You might be thinking of buying corn snakes as pets sometime soon. These are great beginner snakes that are easy enough to handle even when you lack experience.
They can be excellent options, but caring for snakes won’t be something that will appeal to everyone. It’s still wise to consider whether getting these pets is the right choice for your household.
Are you worried about whether the corn snakes are going to make your home smell? Do corn snakes have an odor, or is that not something you need to worry about?
Continue reading to learn about whether corn snakes smell. This should help you to know what to expect when bringing these exotic pets into your home.
Do Corn Snakes Smell Bad?
Under normal circumstances, snakes are considered to be odor-neutral pets. They don’t give off a smell, and they cannot smell themselves.
However, there are certain times when snakes might give off a musk. This has the potential to smell horrible.
Of course, bodily secretions from the snake are going to have an odor. This is something that you expect when taking care of any type of animal.
If you’re noticing that the snake smells really bad, it’s likely related to the musk issue and not the secretions. Odors from bodily secretions can be dealt with easily by keeping the habitat clean.
Why Does My Corn Snake Smell Bad?
The most likely reason why your snake smells bad is that it’s giving off a musk. This term refers to snakes emitting odors from their cloacal glands.
Both male and female corn snakes have cloacal glands. These glands can be located on the sides of their vents.
Snakes use these glands to produce terrible smells that they will emit when they feel scared or agitated. You can look at this as a defensive gesture from the snake.
There could be things that you’re doing that are causing the snake to feel scared or annoyed. In turn, the snake is releasing the odors as a way to keep you at bay.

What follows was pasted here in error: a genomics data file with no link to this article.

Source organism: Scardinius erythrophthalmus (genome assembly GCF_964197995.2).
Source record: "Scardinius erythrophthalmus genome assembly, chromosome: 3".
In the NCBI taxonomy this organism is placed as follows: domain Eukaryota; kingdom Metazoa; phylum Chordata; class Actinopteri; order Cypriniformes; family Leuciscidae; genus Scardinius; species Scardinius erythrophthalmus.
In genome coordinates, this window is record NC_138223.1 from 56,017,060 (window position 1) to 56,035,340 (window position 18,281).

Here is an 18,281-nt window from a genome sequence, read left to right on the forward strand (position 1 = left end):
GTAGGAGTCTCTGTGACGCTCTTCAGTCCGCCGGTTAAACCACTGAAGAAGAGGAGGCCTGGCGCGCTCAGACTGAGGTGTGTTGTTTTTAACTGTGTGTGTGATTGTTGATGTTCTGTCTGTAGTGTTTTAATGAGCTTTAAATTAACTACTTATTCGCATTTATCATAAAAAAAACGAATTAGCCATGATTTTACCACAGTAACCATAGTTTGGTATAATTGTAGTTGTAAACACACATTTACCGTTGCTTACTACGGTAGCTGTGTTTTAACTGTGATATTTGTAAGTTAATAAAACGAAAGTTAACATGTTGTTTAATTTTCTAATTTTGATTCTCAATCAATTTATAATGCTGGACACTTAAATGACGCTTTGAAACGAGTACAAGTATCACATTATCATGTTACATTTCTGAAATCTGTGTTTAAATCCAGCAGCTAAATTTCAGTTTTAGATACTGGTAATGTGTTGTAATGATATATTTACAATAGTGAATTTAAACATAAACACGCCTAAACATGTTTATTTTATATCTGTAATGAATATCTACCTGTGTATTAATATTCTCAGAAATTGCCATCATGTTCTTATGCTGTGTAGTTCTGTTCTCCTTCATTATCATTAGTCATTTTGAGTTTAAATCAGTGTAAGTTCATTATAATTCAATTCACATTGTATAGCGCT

Handling Snakes Too Much
Handling snakes too much is never a good idea. Remember that snakes don’t particularly like being handled by humans.
While snakes can certainly get used to being handled, it’s easy to cause a pet snake to feel stressed by doing it too much. You might need to cut back on the number of times you’re handling the snake in a week.
It’s best not to handle the snake more than twice per week. Some people stick to handling corn snakes once per week.
Handling the snake is beneficial in certain ways. It helps to keep the snake tame, and it keeps the snake used to your presence.
Going overboard simply winds up being detrimental. If you’ve been handling the snake three or four times per week, that’s almost surely why you’re smelling the odors in your home.
Why Do Snakes Make Themselves Smell?
In the wild, snakes make themselves smell so they will be less appealing to predators. They can make themselves less tasty so that certain animals won’t try to kill and eat them.
In captivity, it generally occurs because the snakes are scared or annoyed. So it really isn’t that much different than what they do in the wild.
The snake is simply using the odor as a way to protect itself. It feels threatened by being handled so often.
Another possibility involves the snake not being used to the environment yet. Sometimes snakes that first enter a home will become scared because they need to acclimate to their new surroundings.
So a snake might smell a bit more than usual until it calms down. This can take several days or potentially a week.
Another thing to know is that corn snakes sometimes start musking as a way to attract mates. It could be that your corn snake wants to look for a mate if it smells bad, and there’s no discernible reason why it would be scared or agitated.